Does the "other" expense category include things like b-day gifts or small one time expenses or the occasional entertainment expense? If so, that is still within reason.
You did not mention credit cards or other debt... ?

Sounds like you are off to a great start. My advice, stay put for two years if your apt is decent and convenient and you can afford it on your own. That is worth a great deal plus you have privacy to study. Not that a roommate situation isn't a great money saver, but you are not in a hair on fire emergency situation.
Far from it, you seem to have found a nice place in NYC - so I would not be too quick to let that go right now. You never know how roommate situations may turn out and with a new job and studies to stay on top of, you don't really have the time/energy and extra monies to deal with a potential fall out.

Sometimes what you have is just fine. You are smart enough to recognize the opportunities that FI will afford you. I don't think that a roommate is necessarily a must for you.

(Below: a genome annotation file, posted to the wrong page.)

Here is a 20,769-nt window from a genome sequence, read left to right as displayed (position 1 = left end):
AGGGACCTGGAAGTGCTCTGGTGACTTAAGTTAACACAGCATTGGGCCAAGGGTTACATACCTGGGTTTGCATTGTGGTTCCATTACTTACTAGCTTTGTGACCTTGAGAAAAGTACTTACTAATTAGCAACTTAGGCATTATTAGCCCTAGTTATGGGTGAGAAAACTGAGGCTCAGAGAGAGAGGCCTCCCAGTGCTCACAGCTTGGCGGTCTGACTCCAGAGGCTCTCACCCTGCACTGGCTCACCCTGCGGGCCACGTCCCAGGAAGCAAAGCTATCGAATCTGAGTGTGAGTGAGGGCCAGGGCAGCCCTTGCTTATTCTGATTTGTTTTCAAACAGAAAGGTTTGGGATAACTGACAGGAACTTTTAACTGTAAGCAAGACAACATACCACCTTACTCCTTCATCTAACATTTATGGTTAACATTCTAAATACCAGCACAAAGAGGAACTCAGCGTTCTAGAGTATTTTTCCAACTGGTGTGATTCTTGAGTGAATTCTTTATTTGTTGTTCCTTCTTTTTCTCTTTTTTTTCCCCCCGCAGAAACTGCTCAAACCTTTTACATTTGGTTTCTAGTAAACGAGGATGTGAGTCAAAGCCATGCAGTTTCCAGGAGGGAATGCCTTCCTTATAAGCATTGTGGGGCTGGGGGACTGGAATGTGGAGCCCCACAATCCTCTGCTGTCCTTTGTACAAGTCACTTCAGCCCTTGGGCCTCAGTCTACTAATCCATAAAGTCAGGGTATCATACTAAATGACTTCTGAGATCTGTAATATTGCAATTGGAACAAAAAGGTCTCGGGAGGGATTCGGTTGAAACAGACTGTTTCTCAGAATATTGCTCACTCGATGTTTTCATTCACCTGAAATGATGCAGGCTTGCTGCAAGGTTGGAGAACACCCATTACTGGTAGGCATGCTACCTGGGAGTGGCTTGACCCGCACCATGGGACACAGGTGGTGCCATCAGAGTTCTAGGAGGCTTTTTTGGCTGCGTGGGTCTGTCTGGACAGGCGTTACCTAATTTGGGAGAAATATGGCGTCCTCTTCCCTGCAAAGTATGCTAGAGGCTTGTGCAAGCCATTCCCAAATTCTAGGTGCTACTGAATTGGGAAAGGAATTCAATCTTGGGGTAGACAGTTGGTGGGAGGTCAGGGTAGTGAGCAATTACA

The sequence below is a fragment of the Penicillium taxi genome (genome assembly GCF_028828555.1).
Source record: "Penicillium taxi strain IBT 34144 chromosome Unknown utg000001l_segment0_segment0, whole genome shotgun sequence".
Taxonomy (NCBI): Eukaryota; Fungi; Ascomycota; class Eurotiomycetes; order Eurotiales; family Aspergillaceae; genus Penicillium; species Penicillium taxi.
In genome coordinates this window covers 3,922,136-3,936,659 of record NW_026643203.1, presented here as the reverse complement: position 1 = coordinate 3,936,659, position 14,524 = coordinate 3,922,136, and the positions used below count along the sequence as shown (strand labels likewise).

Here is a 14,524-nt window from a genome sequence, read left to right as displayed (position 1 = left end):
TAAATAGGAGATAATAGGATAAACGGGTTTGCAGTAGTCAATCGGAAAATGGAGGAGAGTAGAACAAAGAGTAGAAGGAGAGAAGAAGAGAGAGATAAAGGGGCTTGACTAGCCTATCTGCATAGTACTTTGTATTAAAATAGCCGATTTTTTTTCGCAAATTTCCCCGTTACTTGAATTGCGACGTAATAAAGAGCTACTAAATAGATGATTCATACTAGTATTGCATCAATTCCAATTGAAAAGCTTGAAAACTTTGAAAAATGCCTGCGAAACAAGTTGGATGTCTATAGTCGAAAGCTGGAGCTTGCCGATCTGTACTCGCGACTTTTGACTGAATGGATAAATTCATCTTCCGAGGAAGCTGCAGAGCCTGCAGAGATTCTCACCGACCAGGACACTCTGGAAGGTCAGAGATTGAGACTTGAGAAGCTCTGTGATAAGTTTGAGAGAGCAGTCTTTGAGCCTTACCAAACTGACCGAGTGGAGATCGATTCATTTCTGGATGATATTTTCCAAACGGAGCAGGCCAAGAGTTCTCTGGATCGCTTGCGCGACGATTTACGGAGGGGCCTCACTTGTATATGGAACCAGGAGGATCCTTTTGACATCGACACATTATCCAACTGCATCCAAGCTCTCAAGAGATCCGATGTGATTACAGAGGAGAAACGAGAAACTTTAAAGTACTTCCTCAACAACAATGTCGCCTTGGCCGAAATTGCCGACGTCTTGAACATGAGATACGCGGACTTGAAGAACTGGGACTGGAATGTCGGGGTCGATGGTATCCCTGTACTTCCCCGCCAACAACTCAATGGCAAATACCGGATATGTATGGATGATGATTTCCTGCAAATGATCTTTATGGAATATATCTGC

Your priority should be school, perhaps even speeding up the process so that you are ready to enter the workforce and land a well-paying job to help you reach a secure future and the luxury of FI. 

Yeah, I get that you are anxious about your cost of living - but it is fine. You'd like to speed up the process and have a nice stash - that takes time.
Fire is a marathon, not a sprint - give yourself credit for what you have done so far.
You are on the right track - time is on your side, you'll be fine.
Instead of buying property or moving in with someone else - concentrate on your studies and your job, just mho.


koshtra

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Re: Millennial trying to build up some Badassity (Help)
« Reply #17 on: August 18, 2019, 10:42:11 AM »
:-) I didn't really mean underwater. I meant, sometime within the next generation or two, NYC is going to have to get serious about protecting itself from climate change, and (at least to an unschooled outsider) the obvious way to finance that is property taxes.

Finances_With_Purpose

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Re: Millennial trying to build up some Badassity (Help)
« Reply #18 on: August 21, 2019, 07:52:06 PM »
Agree with other poster.

1.  Yes: roommate, house-hack etc.  FWIW, I did that as a young single person and got an *amazing* rent that never went up.  Once you get married, have kids, etc., your options diminish severely: it's harder to live with random weirdos when you have a two-year old around, and a wife, etc.  Now is your best chance to save on housing for your entire lifetime.  Save, save, save.